With a career stretching over half a century, photographer Gered Mankowitz has captured some of the world’s most influential musicians. Ahead of his upcoming collaboration with artist Christian Furr, 45RPM at 45 Park Lane, Mayfair, we talk about The Rolling Stones, St James’s and updating his work for a new era

You have photographed some of the world’s most enduring musicians – including Jimi Hendrix, Paul McCartney, The Rolling Stones and countless others. How did you become immersed in the rock and roll scene of the 1960s and 1970s?

I began my career assuming that I would be a theatrical photographer, photographing West End shows and actors; but very early on – around 1963 – I found myself working with two young actors called Chad & Jeremy, who also sang as a duo in a coffee bar in Mayfair, just around the corner from my studio in Mason’s Yard. They asked me to photograph them at the coffee bar and soon afterwards, they were signed to a small independent record label called Ember Records – with the great John Barry as their A&R man. The company used my shots of the guys for their first album cover and gave me several other artists to work with, including the great jazz singer Annie Ross. Suddenly I was in the music business!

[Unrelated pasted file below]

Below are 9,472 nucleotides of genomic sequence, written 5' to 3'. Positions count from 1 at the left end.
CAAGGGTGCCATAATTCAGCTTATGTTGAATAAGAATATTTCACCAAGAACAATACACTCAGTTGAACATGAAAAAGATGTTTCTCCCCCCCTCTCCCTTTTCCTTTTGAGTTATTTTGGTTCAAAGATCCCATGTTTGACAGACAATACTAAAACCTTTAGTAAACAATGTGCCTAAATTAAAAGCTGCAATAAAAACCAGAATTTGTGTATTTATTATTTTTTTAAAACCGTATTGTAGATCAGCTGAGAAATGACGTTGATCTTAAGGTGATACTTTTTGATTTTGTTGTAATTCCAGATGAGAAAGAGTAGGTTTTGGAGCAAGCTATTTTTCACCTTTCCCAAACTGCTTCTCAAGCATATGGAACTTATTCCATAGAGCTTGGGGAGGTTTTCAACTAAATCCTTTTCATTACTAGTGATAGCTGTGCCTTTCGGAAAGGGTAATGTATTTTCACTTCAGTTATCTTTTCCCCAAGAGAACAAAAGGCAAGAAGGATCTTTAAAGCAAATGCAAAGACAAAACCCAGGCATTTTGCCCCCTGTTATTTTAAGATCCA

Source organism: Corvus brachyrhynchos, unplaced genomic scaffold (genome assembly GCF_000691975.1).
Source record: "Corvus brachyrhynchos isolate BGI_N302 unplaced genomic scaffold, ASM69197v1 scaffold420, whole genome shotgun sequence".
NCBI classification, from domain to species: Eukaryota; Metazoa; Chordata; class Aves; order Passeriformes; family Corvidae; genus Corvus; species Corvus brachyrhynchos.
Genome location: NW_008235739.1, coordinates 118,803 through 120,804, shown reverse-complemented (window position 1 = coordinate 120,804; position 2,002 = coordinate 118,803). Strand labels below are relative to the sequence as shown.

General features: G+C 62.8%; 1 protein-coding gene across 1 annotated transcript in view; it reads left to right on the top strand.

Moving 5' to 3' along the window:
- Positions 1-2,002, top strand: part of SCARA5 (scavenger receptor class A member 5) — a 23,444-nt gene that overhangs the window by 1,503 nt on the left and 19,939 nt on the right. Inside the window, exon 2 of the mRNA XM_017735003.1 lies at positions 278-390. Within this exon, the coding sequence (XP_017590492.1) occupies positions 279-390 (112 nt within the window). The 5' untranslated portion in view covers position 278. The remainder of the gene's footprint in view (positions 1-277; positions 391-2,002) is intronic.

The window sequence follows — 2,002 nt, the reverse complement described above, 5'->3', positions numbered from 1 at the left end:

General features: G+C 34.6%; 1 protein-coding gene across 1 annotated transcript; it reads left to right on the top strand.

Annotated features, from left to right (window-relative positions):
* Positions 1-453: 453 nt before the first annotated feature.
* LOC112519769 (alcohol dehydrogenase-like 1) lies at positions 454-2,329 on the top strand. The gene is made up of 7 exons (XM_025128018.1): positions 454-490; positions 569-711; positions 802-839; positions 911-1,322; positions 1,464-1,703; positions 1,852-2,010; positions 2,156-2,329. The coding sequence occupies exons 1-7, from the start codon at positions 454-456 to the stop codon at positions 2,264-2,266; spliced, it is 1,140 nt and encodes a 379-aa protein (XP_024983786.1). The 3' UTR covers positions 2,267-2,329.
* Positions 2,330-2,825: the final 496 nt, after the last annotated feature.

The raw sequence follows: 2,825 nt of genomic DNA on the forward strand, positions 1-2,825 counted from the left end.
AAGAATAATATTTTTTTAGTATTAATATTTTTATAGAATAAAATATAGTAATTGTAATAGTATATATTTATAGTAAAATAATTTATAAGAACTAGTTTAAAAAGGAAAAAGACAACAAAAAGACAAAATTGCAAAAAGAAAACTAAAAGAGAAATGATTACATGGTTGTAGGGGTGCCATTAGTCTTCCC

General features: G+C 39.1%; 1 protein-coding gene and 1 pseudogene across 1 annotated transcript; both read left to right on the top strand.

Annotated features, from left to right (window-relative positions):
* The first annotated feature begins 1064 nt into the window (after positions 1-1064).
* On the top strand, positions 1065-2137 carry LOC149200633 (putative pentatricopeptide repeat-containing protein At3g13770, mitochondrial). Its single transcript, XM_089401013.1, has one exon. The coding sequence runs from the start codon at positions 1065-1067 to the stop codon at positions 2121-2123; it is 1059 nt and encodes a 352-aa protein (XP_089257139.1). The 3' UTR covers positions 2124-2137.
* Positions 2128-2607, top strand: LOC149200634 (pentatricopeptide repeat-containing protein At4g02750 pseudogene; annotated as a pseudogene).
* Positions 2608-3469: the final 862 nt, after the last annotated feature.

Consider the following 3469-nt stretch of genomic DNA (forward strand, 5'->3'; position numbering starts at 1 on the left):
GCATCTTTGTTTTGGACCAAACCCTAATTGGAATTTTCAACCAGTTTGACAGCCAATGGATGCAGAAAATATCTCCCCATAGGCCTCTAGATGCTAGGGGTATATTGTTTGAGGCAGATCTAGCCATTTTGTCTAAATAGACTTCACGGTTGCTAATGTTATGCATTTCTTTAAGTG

It seemed like a perfect place for me at that moment – it was part of showbiz and full of young people, and it was an industry that was looking for groundbreaking images of their new artists to appeal for a new emerging market of teenage fans. Through Chad & Jeremy, I met Marianne Faithfull – socially – and I asked her if she would like to be photographed. Fortunately she said she would. Marianne was managed by Andrew Loog Oldham and before long my portraits of Marianne came to his attention. That’s when he asked me to work with his other band – The Rolling Stones!

Access was never really an issue for me, because most of my clients came to my studio – thereby making a commitment to working with me. I avoided situations where I had to try and grab a snap in a few moments backstage with subjects who weren’t interested!